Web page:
Academic Research Insight: Retail Advice: Does One Size Fits All?

  • Title: RETAIL FINANCIAL ADVICE: DOES ONE SIZE FITS ALL?
  • Authors: FOERSTER S., LINNAINMAA J.T., MELZER B.T., PREVITERO A.
  • Publication: JOURNAL OF FINANCE, V.72, AUGUST 2017 (version here )

What are the research questions?

By studying a unique data set on Canadian households, including transaction-level records on over 5,920 financial advisors and these advisors’ 581,044 clients, along with demographic information on both investors and advisors (i.e. risk tolerance, age, investment horizon, income, occupation, and financial knowledge) from 1999 to 2012, the authors attempt to answer the following:

  1. Do advisors adjust portfolios in response to such demographic factors?
  2. Do advisors’ fixed effects modify the explanatory power of the relationship between demographic factors and risky share in portfolios? In other words, do advisors influence portfolio allocations?
  3. Do advisors add value to their clients in terms of market timing and fund selection?
  4. Are there any attributes that correlate with clients’ performance? Customization? Average client assets? Number of clients? Advisor demographics?
  5. Does the high cost of advised portfolios come from costly financial advice or costly mutual fund management?

What are the Academic Insights?

The authors find the following:

  1. YES — advisors modify portfolios based on client characteristics, with a particular emphasis on clients’ risk tolerance and point in the lifecycle. However, they also find that clients’ observable characteristics jointly explain only 12% of the cross-sectional variation in risky share. That is, although differences in risk tolerance and age translate into significant differences in average risky shares, a remarkable amount of variation in portfolio risk remains unexplained.
  2. YES — the explanatory power more than doubles ( moving from 12% to 30%)! The authors provide two potential explanations for this finding: a. advisors may have idiosyncratic “personal beliefs or agency conflicts” in portfolio allocation; b. investors may match with advisors that share their beliefs and preferences. Nonetheless, a series of robustness tests show that advisors exert influence on their clients’ portfolios. Additional tests ( on advisors that have personal accounts at their firms) show that, in terms of advisor demographics, the advisor’s own asset allocation is the strongest predictor of the allocations chosen on clients’ behalf.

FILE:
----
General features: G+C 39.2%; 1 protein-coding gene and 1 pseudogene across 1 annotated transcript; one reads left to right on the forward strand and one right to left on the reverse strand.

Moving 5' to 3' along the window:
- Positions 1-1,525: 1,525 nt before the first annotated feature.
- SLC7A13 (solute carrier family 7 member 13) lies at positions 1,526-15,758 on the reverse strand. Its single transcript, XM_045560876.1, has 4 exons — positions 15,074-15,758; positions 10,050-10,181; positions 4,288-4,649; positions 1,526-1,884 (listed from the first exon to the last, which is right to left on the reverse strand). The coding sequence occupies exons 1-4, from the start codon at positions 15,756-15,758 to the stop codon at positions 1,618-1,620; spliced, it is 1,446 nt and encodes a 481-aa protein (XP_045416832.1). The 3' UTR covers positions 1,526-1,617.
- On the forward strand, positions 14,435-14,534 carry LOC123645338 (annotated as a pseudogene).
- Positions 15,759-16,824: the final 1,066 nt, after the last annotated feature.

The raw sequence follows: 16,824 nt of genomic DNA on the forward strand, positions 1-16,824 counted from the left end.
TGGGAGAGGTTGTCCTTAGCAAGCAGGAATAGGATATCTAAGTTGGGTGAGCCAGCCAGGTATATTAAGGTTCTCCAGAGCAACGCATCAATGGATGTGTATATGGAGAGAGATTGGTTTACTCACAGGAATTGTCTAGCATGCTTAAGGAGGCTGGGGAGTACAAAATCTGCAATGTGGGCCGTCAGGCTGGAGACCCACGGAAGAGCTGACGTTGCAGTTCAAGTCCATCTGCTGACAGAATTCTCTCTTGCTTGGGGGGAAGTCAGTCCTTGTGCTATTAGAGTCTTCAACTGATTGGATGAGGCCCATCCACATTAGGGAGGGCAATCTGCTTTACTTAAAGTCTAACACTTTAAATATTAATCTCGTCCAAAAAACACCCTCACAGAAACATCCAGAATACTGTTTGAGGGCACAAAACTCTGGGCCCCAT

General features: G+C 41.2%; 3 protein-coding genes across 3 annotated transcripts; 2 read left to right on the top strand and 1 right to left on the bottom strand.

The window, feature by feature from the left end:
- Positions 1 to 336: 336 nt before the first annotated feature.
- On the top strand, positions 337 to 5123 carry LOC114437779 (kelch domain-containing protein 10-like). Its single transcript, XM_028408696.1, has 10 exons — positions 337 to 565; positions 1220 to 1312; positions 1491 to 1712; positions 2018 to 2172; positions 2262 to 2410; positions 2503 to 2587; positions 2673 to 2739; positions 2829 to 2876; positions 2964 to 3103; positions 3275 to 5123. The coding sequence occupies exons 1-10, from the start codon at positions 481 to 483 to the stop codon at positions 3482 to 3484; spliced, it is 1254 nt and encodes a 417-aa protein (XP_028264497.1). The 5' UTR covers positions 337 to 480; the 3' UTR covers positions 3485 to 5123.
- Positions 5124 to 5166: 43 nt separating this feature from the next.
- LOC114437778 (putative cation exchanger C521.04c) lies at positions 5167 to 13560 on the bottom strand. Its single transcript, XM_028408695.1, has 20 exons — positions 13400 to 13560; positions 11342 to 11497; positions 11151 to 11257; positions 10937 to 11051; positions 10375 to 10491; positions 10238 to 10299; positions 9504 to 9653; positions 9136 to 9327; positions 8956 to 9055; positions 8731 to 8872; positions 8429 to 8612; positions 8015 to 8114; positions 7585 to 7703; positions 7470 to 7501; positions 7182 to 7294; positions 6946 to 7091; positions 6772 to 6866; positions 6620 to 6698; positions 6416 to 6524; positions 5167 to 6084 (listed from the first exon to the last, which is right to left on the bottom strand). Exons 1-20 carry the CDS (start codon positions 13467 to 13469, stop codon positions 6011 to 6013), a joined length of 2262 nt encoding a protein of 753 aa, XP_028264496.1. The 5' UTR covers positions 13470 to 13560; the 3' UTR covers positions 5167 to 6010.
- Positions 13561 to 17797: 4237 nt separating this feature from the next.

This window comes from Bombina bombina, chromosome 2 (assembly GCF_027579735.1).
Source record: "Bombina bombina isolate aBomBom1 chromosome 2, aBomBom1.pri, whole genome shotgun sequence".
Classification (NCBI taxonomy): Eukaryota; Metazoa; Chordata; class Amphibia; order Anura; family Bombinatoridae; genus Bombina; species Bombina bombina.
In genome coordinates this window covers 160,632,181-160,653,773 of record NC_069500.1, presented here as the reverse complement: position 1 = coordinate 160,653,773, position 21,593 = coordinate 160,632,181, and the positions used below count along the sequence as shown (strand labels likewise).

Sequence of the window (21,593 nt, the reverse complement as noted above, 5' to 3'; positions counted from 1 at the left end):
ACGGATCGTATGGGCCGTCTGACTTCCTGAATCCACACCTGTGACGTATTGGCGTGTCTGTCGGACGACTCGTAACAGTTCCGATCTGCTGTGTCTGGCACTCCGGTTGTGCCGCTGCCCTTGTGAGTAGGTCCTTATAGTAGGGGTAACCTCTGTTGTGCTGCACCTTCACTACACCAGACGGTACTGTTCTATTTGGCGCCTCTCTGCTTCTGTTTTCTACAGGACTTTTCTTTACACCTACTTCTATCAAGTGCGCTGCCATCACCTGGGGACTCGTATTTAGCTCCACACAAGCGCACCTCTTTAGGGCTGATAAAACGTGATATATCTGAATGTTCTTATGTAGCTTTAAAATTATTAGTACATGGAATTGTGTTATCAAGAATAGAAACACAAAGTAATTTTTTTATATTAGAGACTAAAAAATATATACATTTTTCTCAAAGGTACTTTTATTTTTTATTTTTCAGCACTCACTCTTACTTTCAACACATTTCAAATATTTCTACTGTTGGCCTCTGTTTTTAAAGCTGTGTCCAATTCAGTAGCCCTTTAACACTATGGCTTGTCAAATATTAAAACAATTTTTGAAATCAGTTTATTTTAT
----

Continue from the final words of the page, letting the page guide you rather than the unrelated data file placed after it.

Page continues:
3. NO– the “average” advisor is not able to profit by timing the market or selecting mutual funds both on a gross or net of fees basis. Specifically, net of fees, the average advised dollar earns a net alpha of −2.45% in the CAPM and−3.34% in the six-factor model.
  4. YES — only customization (higher) and age of the advisor (older) correlate positively with performance. Both expensive mutual funds and financial advice contribute to the cost (a yearly 2.57%) of the advised portfolios. This compares to 1.02% of the Fidelity Clearpath funds—the largest Canadian target-date funds by assets.

Several robustness tests were performed.

Why does it matter?

This paper sheds light on the retail advisors’ influence on their clients’ asset allocation. It finds that clients’risk preferences are not taken much into consideration, customization is low, whereas the strongest predictor of a client asset allocation is the amount of risk that the advisor takes in his personal portfolio.

The puzzle remains as to why, with this “one size fits all” model, advice does not come cheap! But maybe the answer is that while trusting an advisor does cost big money, it lowers stress! In fact, in their 2015 paper, Gennaioli et al. cconclude that consultants (and money managers) compete for investor funds via setting the level of fees, but because of trust, the fees that are set don’t fall to the level of costs.

The Most Important Chart from the Paper: